We cannot say if any one of these four officers was responsible for Quinn's injuries. We can say that in HCDA's experience, in individual incidents of police violence (as opposed to riot situations) it is most common for officers who committed criminal assaults to arrest their victims. This points the finger at Henery. However, police solidarity works in mysterious ways and officers may get involved in cover up conspiracies for various reasons. It is possible that these four officers were set up to discover Quinn's body, or were covering up for other officers (for example Giles, Mellor and/or Walsh, who were present in the custody area at that time). However, we consider it highly unlikely that constables would set up three sergeants and an inspector, or that senior officers would risk their careers to protect constables. Bleakley's claim to have checked Quinn at 1.50am indicates he was involved in a conspiracy, but his immediate disappearance from the scene to call an ambulance suggests he played a minor role. Giles, Mellor and Welsh's attendance in the custody area suggests they played a lesser part in the cover up, but this does not exclude them as Quinn's assaillant, or one of them. We do not know how Quinn died, and we refuse to speculate who was responsible. We do say there is strong evidence that there was a conspiracy to pervert the course of justice.

The word of Henery, Bleakley, O'Donnell and Dell was sufficient evidence to arrest and detain Kennedy and provided the starting point for the Quinn murder investigation. The working assumption in the police station was that Kennedy had murdered Quinn. This was the assumption at 1.50am and it was the assumption at 8.11am, when Kennedy was interviewed by DI Philip Swinburne and DS Paul McAleenan, with his solicitor present.

At this stage in the Quinn murder case, McAleenan and Swinburne, by fault or design, assisted the cover up. Kennedy did not admit to assaulting Quinn in his interview, nor say anything which could suggest he was liable, on the contrary, he firmly stated he saw an officer assault Quinn and he was assaulted himself. This allegation amounted to a serious complaint and Swinburne had a duty to refer the case to the Police Complaints Authority. This was not done, although the PCA was informed of the death in custody later that morning.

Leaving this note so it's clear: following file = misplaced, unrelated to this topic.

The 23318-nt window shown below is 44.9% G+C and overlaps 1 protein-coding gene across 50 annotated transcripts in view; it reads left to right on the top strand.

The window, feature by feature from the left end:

If the PCA had supervised the investigation, it would probably have appointed a detective from outside the Hammersmith division. Also in attendance at Hammersmith police station that morning were - DSupt Hackett from Area 6 Major Investigations Team, DSupt Lloyd from MS16, now called the Complaints Investigation Bureau (CIB2), and DSupt Matthews replaced Hackett at 10.00am. Were all the senior officers present so convinced of Kennedy's guilt that they were not interested in what he had to say? As senior detectives from outside the Hammersmith division, Hackett, Lloyd or Matthews were on hand to take charge of the Quinn investigation. As a complaints officer, DSupt Lloyd had the authority to intervene and take control of the investigation. Instead, Swinburne, of lower rank and a Hammersmith officer, remained in charge as officer in the case (did all the Super's have last minute Christmas shopping to do and left Swinburne to put in a 17 hour working day?).

If an outside officer under the supervision of the PCA had been appointed to investigate the Quinn case, the investigation may have proceeded in a different manner and followed alternative leads. Although much of the cover up was in place by 8.30am, Lloyd was in a position to secure the evidence, seize all the officers clothes who were still on duty and order every officer to complete duty statements before leaving the station.

It was a controversial decision for Swinburne to lead the investigation and it gave him a vested interest in the case. He must have been keen to prove himself right to ignore the complaint by getting the evidence to prove Kennedy guilty. The same outcome would be welcome to the superintendents; but on Christmas Eve they were probably thinking more about what they would be doing with their families the following morning.